Disenchanting Japan: Japanese Futurity in Neuromancer and the Science Fiction of Masaki Goro

Persistent Link:
http://hdl.handle.net/10150/193331
Title:
Disenchanting Japan: Japanese Futurity in Neuromancer and the Science Fiction of Masaki Goro
Author:
Garza, James Michael
Issue Date:
2010
Publisher:
The University of Arizona.
Rights:
Copyright © is held by the author. Digital access to this material is made possible by the University Libraries, University of Arizona. Further transmission, reproduction or presentation (such as public display or performance) of protected items is prohibited except with permission of the author.
Abstract:
I apply enchantment theory to William Gibson's Neuromancer and several works by the Japanese SF author Masaki Goro to reveal shared assumptions about Japan as the locus of an emergent techno-social hybridity. Both Gibson and Masaki register signs of widespread disenchantment stemming from an increasingly technologically advanced society with a ruthlessly efficient take on capitalism. However, they mobilize their portrayals to different ends. I demonstrate that the authors diverge in their assessments of a technologically-mediated reenchantment. I also argue that the authors' use of conventions from hard-boiled fiction performs several functions. First, it ironically highlights the impossibility of nostalgia in such a future world, where the concept of home is divested of stability. Second, it evinces an anxiety over the transition from individualistic subjectivity to decentered posthumanity. Third, it reinforces the theme of the supplantation of the traditional nation-state by hyper-capitalist forms.
Type:
text; Electronic Thesis
Keywords:
Disenchantment; Futurity; Gibson; Masaki; Neuromancer; Weber
Degree Name:
M.A.
Degree Level:
masters
Degree Program:
East Asian Studies; Graduate College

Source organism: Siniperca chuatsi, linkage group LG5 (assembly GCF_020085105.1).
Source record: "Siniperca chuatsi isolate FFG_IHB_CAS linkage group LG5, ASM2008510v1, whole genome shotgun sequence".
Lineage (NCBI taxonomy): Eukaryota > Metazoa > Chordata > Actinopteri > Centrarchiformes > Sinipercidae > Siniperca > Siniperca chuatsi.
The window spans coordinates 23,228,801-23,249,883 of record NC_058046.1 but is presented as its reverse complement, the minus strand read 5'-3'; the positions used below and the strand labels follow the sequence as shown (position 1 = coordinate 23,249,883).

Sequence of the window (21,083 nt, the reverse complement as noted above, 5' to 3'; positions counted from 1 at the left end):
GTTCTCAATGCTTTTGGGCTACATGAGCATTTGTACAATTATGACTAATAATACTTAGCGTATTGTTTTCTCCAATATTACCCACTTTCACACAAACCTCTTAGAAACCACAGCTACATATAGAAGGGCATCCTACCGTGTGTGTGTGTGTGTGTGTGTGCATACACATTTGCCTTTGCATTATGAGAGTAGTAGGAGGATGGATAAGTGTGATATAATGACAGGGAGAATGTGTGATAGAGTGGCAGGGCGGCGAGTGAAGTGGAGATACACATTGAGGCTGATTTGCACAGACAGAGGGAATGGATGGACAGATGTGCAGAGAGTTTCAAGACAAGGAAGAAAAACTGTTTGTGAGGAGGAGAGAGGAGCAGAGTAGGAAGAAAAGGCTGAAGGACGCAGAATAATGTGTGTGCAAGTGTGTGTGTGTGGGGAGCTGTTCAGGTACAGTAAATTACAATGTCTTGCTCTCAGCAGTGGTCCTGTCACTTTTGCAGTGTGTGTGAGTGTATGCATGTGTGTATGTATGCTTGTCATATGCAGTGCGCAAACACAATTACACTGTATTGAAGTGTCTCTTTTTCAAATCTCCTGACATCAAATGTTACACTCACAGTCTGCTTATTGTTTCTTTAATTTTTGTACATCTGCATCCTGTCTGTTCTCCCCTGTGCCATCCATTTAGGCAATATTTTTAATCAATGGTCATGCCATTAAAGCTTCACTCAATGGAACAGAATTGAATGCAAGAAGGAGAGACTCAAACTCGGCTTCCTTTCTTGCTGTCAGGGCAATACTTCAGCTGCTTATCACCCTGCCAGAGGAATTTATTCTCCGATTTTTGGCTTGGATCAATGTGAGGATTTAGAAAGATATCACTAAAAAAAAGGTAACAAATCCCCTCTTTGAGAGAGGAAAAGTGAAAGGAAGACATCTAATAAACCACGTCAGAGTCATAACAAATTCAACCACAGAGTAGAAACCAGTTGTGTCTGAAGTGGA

Degree Grantor:
University of Arizona
Advisor:
Gabriel, James P.
Committee Chair:
Gabriel, James P.

Full metadata record

DC FieldValue Language
dc.language.isoENen_US
dc.titleDisenchanting Japan: Japanese Futurity in Neuromancer and the Science Fiction of Masaki Goroen_US
dc.creatorGarza, James Michaelen_US
dc.contributor.authorGarza, James Michaelen_US
dc.date.issued2010en_US
dc.publisherThe University of Arizona.en_US
dc.rightsCopyright © is held by the author. Digital access to this material is made possible by the University Libraries, University of Arizona. Further transmission, reproduction or presentation (such as public display or performance) of protected items is prohibited except with permission of the author.en_US
dc.description.abstractI apply enchantment theory to William Gibson's Neuromancer and several works by the Japanese SF author Masaki Goro to reveal shared assumptions about Japan as the locus of an emergent techno-social hybridity. Both Gibson and Masaki register signs of widespread disenchantment stemming from an increasingly technologically advanced society with a ruthlessly efficient take on capitalism. However, they mobilize their portrayals to different ends. I demonstrate that the authors diverge in their assessments of a technologically-mediated reenchantment. I also argue that the authors' use of conventions from hard-boiled fiction performs several functions. First, it ironically highlights the impossibility of nostalgia in such a future world, where the concept of home is divested of stability. Second, it evinces an anxiety over the transition from individualistic subjectivity to decentered posthumanity. Third, it reinforces the theme of the supplantation of the traditional nation-state by hyper-capitalist forms.en_US
dc.typetexten_US
dc.typeElectronic Thesisen_US
dc.subjectDisenchantmenten_US
dc.subjectFuturityen_US
dc.subjectGibsonen_US
dc.subjectMasakien_US
dc.subjectNeuromanceren_US
dc.subjectWeberen_US
thesis.degree.nameM.A.en_US
thesis.degree.levelmastersen_US
thesis.degree.disciplineEast Asian Studiesen_US
thesis.degree.disciplineGraduate Collegeen_US
thesis.degree.grantorUniversity of Arizonaen_US
dc.contributor.advisorGabriel, James P.en_US
dc.contributor.chairGabriel, James P.en_US
dc.contributor.committeememberPinnington, Noel J.en_US
dc.contributor.committeememberMcVeigh, Brian J.en_US
dc.identifier.proquest10842en_US
dc.identifier.oclc659753732en_US
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